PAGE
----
Consequently new users are not hunting around for where the save button is - they know the drill.

When does this fail?

On big sites you can have lots of teams editing product pages not knowing who else is working on the page. So the sales team could be marking down prices not realising that the guy who puts the images on is also working on the same pages. As a consequence some things get over-written with changes getting lost.

To date I have only worked on one site where the users have had this problem.

This can also fail if the session timeouts are too short. This is a configuration issue, but, if the session is - say - PHP's default 25 minutes or so, in a busy office one phone call could take up a lot of that time and, come 'save' time, the login screen appears and all changes are lost.

This is a simple fix - increase the session to something like 86400 seconds...

So cover off those scenarios - the way to solve the multi-user on same page problem is to embed a last saved timestamp in the form and have an ajax save. On the back end of the form simply compare the time stamps and return a 'uh oh' code, then in the ajax result code, throw a message to the user saying that the page has been edited by someone else with a 'reload' button. The user can then decide what to do, e.g. open the form in another tab and check what has changed due to other users saving the form in the time they have had it open.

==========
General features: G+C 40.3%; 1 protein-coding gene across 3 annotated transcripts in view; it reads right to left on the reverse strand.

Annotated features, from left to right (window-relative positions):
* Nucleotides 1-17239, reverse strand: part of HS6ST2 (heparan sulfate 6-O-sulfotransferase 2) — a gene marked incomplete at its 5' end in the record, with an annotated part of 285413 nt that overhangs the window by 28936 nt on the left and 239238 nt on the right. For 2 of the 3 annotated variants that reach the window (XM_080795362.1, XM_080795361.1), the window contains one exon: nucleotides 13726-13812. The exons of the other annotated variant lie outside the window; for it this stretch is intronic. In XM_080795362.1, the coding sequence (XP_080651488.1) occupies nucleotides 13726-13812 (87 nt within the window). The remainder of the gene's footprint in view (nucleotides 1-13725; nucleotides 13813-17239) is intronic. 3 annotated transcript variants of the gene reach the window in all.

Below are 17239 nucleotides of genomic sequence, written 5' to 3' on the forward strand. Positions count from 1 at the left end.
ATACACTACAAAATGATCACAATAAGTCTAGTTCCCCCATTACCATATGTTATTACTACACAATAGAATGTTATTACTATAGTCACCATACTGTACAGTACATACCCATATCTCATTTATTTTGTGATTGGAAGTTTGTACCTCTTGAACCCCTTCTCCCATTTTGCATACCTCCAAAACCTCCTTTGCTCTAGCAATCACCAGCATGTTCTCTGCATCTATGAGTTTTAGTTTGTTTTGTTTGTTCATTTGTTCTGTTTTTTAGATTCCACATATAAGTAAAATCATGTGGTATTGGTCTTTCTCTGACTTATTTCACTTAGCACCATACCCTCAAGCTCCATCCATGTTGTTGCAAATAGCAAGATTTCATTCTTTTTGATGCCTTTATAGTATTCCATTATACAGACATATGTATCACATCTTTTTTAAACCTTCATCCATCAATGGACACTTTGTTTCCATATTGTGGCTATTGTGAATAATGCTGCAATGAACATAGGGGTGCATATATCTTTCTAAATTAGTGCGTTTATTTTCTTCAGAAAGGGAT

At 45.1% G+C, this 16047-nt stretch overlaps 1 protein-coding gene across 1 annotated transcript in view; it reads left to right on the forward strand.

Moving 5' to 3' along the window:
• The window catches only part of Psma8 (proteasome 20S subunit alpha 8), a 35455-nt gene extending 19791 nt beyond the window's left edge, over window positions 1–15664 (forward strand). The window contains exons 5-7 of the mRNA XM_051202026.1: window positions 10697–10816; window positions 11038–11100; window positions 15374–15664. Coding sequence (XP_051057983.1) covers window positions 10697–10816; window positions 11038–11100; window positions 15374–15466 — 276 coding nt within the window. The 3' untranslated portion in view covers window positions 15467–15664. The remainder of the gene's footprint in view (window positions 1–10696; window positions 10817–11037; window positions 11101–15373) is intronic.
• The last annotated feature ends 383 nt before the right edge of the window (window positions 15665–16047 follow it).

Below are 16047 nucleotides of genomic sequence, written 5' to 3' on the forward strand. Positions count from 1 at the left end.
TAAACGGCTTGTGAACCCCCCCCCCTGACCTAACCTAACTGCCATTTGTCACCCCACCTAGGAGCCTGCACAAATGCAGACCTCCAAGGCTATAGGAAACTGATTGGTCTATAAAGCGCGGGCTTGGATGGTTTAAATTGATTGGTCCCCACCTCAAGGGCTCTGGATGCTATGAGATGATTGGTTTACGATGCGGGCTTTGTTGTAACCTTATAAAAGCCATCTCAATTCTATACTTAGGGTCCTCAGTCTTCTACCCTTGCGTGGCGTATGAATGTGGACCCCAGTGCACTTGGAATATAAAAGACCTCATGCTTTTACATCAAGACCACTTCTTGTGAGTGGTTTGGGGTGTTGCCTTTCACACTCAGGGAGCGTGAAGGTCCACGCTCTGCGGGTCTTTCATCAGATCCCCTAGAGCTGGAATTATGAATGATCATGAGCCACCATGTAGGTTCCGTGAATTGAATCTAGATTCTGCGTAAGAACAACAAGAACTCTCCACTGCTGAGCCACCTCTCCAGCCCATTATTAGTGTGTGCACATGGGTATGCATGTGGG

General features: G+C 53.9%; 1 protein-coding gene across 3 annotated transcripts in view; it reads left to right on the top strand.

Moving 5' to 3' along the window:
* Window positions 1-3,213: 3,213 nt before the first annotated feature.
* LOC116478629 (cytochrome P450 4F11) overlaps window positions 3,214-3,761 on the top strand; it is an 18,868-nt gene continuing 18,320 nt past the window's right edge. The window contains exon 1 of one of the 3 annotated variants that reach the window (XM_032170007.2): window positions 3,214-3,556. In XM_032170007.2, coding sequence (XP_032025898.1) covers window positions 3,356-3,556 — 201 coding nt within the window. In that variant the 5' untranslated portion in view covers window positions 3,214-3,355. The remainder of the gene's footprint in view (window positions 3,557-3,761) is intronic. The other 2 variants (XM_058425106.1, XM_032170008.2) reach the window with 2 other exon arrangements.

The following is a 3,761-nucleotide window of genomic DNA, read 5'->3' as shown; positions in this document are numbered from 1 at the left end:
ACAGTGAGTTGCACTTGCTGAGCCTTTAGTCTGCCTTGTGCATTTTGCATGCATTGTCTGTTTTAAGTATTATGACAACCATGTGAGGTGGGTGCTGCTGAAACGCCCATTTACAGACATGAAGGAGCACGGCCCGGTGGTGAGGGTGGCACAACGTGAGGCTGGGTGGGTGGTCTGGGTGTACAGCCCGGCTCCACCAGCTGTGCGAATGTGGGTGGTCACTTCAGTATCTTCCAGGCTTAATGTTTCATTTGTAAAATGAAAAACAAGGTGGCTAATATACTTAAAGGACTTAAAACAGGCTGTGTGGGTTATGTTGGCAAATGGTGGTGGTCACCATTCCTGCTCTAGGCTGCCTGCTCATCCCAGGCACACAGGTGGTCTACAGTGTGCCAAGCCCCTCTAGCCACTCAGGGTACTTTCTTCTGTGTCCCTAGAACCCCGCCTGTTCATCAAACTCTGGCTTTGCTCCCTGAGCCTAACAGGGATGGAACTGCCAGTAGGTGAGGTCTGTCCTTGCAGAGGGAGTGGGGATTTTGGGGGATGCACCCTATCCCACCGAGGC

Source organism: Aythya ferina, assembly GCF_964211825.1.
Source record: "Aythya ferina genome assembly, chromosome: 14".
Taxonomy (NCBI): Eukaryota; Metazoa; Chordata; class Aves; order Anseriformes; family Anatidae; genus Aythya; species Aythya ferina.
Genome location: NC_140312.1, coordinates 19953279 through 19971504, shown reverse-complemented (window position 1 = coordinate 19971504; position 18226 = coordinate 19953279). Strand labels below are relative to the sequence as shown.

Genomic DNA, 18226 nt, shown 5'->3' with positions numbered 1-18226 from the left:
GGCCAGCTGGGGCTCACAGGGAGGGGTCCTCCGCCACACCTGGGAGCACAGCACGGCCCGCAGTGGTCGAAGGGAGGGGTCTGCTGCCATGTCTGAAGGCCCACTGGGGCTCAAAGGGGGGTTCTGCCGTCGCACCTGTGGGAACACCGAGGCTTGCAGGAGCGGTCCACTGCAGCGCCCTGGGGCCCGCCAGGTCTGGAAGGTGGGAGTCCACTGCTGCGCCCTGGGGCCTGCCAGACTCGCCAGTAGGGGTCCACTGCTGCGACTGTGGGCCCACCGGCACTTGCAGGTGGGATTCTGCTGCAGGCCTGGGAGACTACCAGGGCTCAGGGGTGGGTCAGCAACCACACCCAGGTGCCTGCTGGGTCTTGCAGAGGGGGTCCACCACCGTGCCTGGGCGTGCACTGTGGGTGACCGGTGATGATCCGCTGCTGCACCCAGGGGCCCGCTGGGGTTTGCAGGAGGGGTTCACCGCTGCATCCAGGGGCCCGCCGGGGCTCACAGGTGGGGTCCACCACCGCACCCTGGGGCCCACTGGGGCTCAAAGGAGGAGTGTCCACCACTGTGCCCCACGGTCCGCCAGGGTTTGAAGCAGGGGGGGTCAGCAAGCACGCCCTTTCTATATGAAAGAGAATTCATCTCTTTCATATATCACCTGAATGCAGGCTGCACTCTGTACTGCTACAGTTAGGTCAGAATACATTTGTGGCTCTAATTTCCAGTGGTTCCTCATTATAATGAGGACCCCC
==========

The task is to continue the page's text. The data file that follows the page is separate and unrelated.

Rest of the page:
A further advantage of the Magento approach is that it is simple as far as the user is concerned - there is a speed advantage in not having 'do you want to navigate away from this page' nag screens.

Many web agencies have Magento demo stores with admin areas you can have a dig around in. Have a look at how it works:

https://www.google.co.uk/webhp?sourceid=chrome-instant&ion=1&espv=2&ie=UTF-8#q=magento%20demo%20store%20admin

Sometimes the simpler solutions are best.

  • Upvoted, but one comment: remember that "users spend most of their time on other sites." It's not enough that there is a convention within the site; quite a few people think of the web as a unit and do not really distinguish between sites that are part of "the website." The asker needs a solution that will work with users that spend most of their time on other sites and may not notice internal proper consistency like a "Save" or "Save and continue editing" button being in the same place on every page, helpful as that may be. – Christos Hayward Dec 26 '15 at 22:22
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What about setting up an OnChange method for saving, and having your form save the information as the user goes along if possible.

This removes the need for your users to have to remember to click a save button, and at the bottom of your page you can give them a link/button to move on to the next page or whatever the functionality is.

  • I want to avoid this because i send emails out on the backend on project changes and if i save on any field update then there would be an insane amount of email . . i don't want to save more . . just highlight to the user that they have unsaved changes – leora Dec 26 '15 at 21:44